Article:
Clostridium perfringens bacteria are one of the most common causes of foodborne illness (food poisoning). CDC estimates these bacteria cause nearly 1 million illnesses in the United States every year.
C. perfringens can be found on raw meat and poultry, in the intestines of animals, and in the environment.
These bacteria make spores, which act like protective coatings that help the bacteria survive. Under certain conditions, such as when food is kept at an unsafe temperature (between 40°F–140°F), C. perfringens can grow and multiply. After someone swallows the bacteria, it can produce a toxin (poison) that causes diarrhea.
Common sources of C. perfringens infection include meat, poultry, gravies, and other foods cooked in large batches and held at an unsafe temperature. Outbreaks tend to happen in places that serve large groups of people, such as hospitals, school cafeterias, prisons, and nursing homes, and at events with catered food. C. perfringens outbreaks occur most often in November and December. Many of these outbreaks have been linked to foods commonly served during the holidays, such as turkey and roast beef.
Anyone can get food poisoning from C. perfringens. Young children and older adults are at higher risk for severe illness.
Most people with C. perfringens infection develop diarrhea and stomach cramps within 6 to 24 hours after eating contaminated food. The illness usually begins suddenly and lasts for less than 24 hours. Diarrhea can cause dehydration, so it’s important to drink plenty of fluids. This infection usually does not cause fever or vomiting, and it cannot be passed from one person to another.
If you think you or someone you know got sick from food, even if you don’t know what food it was, please report it to your local health department. Reporting an illness can help public health officials identify a foodborne disease outbreak and keep others from getting sick.
Diagnosis and Treatment
Most people with C. perfringens infection do not receive a diagnosis.
Infection is confirmed when a laboratory test detects the bacteria or their toxin in a stool (poop) sample or the bacteria are found in food linked to illness. However, clinical laboratories do not routinely test for C. perfringens infection, and public health laboratories usually test for it only when it is the suspected cause of an outbreak.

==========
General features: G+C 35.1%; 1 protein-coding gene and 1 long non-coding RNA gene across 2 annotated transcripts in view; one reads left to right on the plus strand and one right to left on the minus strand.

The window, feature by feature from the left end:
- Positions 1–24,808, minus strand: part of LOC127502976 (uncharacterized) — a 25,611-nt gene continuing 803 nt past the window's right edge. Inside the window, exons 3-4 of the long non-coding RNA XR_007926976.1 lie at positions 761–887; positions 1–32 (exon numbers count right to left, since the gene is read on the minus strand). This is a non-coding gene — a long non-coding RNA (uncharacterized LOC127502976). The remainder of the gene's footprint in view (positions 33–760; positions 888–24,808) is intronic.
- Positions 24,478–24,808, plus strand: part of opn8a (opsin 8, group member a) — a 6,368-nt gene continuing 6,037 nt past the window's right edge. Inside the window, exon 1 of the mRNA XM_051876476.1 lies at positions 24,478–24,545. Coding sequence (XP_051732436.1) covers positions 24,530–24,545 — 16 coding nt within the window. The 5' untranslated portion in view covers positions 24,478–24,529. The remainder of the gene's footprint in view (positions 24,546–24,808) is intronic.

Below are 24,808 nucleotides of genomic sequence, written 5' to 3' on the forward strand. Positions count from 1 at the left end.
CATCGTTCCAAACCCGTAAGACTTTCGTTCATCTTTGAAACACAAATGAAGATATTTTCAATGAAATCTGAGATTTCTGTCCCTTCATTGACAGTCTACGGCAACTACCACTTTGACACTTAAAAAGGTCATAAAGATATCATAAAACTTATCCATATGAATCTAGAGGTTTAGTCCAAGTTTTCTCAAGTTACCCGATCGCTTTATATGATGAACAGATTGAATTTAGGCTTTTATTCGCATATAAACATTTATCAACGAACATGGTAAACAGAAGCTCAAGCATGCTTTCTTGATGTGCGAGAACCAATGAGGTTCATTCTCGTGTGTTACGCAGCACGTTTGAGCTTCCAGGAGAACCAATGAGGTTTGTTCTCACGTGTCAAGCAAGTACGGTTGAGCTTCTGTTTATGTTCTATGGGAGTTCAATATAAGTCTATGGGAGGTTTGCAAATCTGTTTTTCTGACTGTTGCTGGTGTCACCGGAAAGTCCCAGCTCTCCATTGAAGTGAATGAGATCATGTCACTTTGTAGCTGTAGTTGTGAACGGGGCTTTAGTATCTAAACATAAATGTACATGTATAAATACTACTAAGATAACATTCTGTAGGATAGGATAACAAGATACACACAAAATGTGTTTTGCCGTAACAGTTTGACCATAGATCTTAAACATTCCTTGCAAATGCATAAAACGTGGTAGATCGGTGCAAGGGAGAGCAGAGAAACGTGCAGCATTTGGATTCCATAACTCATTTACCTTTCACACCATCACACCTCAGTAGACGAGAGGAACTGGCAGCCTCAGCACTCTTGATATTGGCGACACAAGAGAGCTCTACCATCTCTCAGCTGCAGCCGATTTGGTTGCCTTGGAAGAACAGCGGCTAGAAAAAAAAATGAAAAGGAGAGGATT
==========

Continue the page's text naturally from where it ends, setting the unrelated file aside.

Most people recover from C. perfringens infection without antibiotic treatment. Patients should drink extra fluids as long as diarrhea lasts.
- Cook food to a safe temperature, especially beef roasts and whole poultry.
- After food is cooked, keep it at 140°F or warmer or 40°F or colder if it will not be served and eaten soon. Bacteria can multiply rapidly if food is left at room temperature or in the “danger zone” between 40°F and 140°F. Never leave perishable food, such as meat, poultry, eggs, and casseroles, in the danger zone for longer than 2 hours (or 1 hour if exposed to temperatures above 90°F, like a hot car or picnic).
- Refrigerate leftovers at 40°F or colder within 2 hours after cooking the food or within 2 hours after removing it from an appliance that’s keeping it at a safe temperature. Refrigerate within 1 hour if exposed to temperatures above 90°F.
- It is OK to put hot foods directly into the refrigerator.
- Divide large pots of food, such as soups and stews, and large cuts of meats, such as roasts, into small quantities for refrigeration. This helps food cool quickly enough to prevent bacteria from growing.
- Leftovers should be used within three to four days, if refrigerated. If you want to keep them longer, freeze within that four-day period.
- Reheat leftovers to at least 165°F before serving.
Learn more about preventing food poisoning.